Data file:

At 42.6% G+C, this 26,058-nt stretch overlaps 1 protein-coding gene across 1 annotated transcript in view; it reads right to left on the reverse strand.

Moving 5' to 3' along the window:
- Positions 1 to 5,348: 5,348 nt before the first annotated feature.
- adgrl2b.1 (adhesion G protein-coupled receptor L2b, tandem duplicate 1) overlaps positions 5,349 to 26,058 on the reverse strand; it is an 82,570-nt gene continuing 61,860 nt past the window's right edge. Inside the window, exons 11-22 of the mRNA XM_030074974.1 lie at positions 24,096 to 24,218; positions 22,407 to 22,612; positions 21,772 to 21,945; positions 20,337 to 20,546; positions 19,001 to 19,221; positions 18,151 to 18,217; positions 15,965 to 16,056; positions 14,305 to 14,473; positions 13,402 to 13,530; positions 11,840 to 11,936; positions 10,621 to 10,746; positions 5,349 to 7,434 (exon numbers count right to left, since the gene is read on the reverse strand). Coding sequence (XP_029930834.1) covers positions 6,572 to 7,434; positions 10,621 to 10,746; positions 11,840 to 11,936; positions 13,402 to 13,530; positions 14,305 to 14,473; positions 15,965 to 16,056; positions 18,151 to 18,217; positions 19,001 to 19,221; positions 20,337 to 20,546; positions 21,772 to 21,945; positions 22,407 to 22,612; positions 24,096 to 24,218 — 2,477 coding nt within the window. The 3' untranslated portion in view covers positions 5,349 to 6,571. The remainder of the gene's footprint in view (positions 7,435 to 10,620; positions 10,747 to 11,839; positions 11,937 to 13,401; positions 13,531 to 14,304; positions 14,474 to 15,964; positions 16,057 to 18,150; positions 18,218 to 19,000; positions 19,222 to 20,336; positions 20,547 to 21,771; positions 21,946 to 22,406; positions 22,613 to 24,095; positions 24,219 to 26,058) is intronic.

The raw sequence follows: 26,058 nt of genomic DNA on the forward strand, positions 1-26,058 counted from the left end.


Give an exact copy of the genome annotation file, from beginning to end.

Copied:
At 42.6% G+C, this 26,058-nt stretch overlaps 1 protein-coding gene across 1 annotated transcript in view; it reads right to left on the reverse strand.

Moving 5' to 3' along the window:
- Positions 1 to 5,348: 5,348 nt before the first annotated feature.
- adgrl2b.1 (adhesion G protein-coupled receptor L2b, tandem duplicate 1) overlaps positions 5,349 to 26,058 on the reverse strand; it is an 82,570-nt gene continuing 61,860 nt past the window's right edge. Inside the window, exons 11-22 of the mRNA XM_030074974.1 lie at positions 24,096 to 24,218; positions 22,407 to 22,612; positions 21,772 to 21,945; positions 20,337 to 20,546; positions 19,001 to 19,221; positions 18,151 to 18,217; positions 15,965 to 16,056; positions 14,305 to 14,473; positions 13,402 to 13,530; positions 11,840 to 11,936; positions 10,621 to 10,746; positions 5,349 to 7,434 (exon numbers count right to left, since the gene is read on the reverse strand). Coding sequence (XP_029930834.1) covers positions 6,572 to 7,434; positions 10,621 to 10,746; positions 11,840 to 11,936; positions 13,402 to 13,530; positions 14,305 to 14,473; positions 15,965 to 16,056; positions 18,151 to 18,217; positions 19,001 to 19,221; positions 20,337 to 20,546; positions 21,772 to 21,945; positions 22,407 to 22,612; positions 24,096 to 24,218 — 2,477 coding nt within the window. The 3' untranslated portion in view covers positions 5,349 to 6,571. The remainder of the gene's footprint in view (positions 7,435 to 10,620; positions 10,747 to 11,839; positions 11,937 to 13,401; positions 13,531 to 14,304; positions 14,474 to 15,964; positions 16,057 to 18,150; positions 18,218 to 19,000; positions 19,222 to 20,336; positions 20,547 to 21,771; positions 21,946 to 22,406; positions 22,613 to 24,095; positions 24,219 to 26,058) is intronic.

The raw sequence follows: 26,058 nt of genomic DNA on the forward strand, positions 1-26,058 counted from the left end.